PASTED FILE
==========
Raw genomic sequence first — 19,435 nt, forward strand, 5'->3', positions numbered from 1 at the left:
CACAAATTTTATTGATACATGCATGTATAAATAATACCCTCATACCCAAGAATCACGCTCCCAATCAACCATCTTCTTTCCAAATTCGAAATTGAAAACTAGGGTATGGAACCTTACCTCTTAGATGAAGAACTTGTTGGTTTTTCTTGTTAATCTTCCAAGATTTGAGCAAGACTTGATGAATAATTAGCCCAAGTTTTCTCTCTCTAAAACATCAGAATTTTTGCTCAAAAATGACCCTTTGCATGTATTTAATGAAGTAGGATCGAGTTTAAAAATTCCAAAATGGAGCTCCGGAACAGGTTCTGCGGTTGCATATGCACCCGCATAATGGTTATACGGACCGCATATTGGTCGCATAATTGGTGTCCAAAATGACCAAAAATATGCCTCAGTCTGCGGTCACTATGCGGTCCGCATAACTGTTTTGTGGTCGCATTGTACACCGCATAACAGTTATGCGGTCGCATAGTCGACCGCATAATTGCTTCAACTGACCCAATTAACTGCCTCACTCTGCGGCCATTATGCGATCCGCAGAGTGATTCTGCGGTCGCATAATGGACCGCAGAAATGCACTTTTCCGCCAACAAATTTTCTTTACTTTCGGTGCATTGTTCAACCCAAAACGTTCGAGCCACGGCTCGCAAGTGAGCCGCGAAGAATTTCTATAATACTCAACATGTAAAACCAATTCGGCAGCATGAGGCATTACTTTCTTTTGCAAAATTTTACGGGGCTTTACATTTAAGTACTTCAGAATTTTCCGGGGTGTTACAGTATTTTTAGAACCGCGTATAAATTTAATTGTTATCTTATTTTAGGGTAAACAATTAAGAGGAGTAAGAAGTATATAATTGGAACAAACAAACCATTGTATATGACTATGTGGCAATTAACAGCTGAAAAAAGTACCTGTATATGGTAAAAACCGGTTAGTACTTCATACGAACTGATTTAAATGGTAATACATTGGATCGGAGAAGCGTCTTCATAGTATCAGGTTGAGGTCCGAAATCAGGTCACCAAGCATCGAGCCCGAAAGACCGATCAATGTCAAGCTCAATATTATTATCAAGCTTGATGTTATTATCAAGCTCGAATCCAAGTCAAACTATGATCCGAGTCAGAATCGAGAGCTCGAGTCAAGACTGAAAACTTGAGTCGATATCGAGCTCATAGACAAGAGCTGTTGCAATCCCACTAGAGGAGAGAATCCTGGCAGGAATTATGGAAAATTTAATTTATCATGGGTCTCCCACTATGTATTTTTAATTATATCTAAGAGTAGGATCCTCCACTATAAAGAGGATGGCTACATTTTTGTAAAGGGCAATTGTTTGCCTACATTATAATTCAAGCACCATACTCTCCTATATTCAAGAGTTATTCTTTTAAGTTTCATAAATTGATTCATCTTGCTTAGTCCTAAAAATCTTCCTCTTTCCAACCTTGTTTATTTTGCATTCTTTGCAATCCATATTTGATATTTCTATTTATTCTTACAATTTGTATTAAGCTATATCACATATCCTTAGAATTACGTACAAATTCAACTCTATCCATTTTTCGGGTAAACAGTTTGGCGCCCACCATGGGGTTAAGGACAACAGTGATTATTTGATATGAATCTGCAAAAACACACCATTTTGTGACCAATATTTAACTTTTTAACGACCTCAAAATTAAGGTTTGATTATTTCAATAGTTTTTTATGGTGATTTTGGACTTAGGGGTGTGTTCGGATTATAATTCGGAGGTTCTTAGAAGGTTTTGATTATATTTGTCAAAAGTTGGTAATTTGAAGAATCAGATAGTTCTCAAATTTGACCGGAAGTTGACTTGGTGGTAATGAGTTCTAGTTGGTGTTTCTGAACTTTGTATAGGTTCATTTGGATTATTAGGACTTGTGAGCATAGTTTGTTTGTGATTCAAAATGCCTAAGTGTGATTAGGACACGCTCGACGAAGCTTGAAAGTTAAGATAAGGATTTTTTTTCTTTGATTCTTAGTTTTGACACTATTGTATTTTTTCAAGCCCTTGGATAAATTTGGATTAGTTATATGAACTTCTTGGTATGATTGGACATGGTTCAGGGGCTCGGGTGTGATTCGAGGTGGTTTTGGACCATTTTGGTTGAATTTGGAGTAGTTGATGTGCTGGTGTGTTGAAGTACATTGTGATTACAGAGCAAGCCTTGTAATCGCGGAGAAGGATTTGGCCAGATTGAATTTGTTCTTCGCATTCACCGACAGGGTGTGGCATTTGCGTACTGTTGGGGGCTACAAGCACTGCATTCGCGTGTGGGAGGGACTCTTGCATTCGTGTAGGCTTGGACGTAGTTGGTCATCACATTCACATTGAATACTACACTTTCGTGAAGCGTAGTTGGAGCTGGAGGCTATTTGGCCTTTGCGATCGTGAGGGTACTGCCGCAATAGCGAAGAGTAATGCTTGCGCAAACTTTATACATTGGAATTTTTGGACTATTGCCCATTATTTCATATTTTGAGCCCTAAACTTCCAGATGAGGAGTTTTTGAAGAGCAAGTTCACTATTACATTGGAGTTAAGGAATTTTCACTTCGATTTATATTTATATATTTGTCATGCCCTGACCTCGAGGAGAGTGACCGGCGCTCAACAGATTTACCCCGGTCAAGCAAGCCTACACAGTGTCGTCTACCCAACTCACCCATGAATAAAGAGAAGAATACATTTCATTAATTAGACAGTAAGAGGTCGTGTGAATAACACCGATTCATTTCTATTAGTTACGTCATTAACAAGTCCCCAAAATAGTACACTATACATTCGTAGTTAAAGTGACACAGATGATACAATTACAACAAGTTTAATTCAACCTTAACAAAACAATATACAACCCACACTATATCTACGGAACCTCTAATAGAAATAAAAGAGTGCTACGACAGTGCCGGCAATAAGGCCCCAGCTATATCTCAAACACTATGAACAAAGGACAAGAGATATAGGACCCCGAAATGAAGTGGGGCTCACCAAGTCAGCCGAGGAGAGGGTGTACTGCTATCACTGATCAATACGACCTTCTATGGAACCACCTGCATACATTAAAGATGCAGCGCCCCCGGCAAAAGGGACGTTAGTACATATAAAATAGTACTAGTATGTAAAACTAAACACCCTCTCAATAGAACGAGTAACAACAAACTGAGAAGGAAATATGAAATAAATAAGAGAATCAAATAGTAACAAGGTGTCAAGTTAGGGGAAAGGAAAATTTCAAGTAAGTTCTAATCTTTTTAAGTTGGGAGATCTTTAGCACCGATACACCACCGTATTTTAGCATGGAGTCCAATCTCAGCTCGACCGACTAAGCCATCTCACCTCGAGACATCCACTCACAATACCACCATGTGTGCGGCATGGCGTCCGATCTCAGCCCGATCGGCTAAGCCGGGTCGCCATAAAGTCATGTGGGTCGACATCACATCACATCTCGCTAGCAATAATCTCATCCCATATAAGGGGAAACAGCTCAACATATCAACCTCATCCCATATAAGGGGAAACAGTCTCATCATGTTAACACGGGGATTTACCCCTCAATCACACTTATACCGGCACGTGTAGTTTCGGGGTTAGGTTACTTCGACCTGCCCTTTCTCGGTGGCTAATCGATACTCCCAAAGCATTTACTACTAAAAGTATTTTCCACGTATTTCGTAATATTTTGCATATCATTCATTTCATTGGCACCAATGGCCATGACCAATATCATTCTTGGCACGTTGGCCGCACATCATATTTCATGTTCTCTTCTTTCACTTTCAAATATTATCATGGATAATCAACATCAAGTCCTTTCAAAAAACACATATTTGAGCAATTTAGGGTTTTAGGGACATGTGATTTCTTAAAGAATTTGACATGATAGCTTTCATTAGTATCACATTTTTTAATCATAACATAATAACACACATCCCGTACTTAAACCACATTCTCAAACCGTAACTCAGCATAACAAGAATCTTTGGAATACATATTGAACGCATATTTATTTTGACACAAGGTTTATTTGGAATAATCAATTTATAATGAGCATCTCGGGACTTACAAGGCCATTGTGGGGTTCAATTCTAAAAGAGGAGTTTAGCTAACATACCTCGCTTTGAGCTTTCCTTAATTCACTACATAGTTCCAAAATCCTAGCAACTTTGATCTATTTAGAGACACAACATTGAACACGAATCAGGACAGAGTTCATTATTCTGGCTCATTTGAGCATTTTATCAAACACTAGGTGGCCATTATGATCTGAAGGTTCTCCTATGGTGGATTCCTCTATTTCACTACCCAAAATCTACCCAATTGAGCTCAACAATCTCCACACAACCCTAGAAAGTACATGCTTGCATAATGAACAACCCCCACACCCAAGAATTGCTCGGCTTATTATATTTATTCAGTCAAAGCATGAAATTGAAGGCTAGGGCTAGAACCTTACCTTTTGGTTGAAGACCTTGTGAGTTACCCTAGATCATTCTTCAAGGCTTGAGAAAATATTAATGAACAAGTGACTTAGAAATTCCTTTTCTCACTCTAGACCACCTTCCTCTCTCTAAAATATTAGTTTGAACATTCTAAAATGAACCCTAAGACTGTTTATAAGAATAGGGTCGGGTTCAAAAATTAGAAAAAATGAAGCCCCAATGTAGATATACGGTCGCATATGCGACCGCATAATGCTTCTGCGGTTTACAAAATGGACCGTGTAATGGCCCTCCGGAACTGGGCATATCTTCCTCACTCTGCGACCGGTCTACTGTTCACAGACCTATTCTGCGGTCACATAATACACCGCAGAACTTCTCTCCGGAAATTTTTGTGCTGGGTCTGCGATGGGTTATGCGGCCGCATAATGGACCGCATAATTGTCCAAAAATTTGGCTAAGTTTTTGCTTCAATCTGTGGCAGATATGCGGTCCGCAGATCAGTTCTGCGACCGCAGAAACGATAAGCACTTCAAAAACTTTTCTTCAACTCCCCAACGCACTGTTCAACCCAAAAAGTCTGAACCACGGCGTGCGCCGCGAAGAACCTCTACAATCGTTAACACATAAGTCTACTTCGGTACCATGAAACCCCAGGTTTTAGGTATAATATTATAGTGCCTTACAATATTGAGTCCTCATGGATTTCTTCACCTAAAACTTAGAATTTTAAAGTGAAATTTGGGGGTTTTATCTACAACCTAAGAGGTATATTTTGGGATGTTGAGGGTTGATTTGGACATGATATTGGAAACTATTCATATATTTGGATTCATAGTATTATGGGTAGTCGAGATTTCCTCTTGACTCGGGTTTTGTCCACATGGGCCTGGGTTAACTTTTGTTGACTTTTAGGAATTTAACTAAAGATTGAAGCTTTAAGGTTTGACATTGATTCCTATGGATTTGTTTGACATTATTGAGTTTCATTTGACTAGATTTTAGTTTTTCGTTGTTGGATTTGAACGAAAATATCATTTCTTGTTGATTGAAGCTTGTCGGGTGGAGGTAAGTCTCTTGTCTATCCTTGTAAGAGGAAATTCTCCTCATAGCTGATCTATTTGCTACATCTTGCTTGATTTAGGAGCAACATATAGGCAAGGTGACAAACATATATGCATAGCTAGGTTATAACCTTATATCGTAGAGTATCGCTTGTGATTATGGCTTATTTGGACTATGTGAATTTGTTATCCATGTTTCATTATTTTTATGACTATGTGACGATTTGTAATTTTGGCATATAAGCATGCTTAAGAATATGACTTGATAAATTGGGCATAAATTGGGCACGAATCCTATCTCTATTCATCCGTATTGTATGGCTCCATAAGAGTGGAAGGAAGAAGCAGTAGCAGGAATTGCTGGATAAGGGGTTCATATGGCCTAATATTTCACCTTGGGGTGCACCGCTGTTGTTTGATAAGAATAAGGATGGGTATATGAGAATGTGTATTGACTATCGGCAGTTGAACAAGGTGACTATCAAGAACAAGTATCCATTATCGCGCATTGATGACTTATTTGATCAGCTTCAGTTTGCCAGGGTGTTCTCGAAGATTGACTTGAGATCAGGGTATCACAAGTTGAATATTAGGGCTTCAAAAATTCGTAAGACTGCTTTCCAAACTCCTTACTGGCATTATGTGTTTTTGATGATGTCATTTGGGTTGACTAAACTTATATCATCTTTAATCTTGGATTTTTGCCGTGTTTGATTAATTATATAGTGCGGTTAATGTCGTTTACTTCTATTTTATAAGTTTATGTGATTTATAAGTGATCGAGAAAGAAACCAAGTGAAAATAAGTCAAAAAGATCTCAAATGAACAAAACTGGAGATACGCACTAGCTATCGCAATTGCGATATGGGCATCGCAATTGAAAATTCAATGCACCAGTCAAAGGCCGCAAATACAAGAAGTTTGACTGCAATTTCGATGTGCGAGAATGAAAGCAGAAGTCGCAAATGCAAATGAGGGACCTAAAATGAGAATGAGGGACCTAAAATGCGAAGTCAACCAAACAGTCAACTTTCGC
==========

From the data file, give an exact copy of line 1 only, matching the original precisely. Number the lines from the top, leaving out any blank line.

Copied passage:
Raw genomic sequence first — 19,435 nt, forward strand, 5'->3', positions numbered from 1 at the left: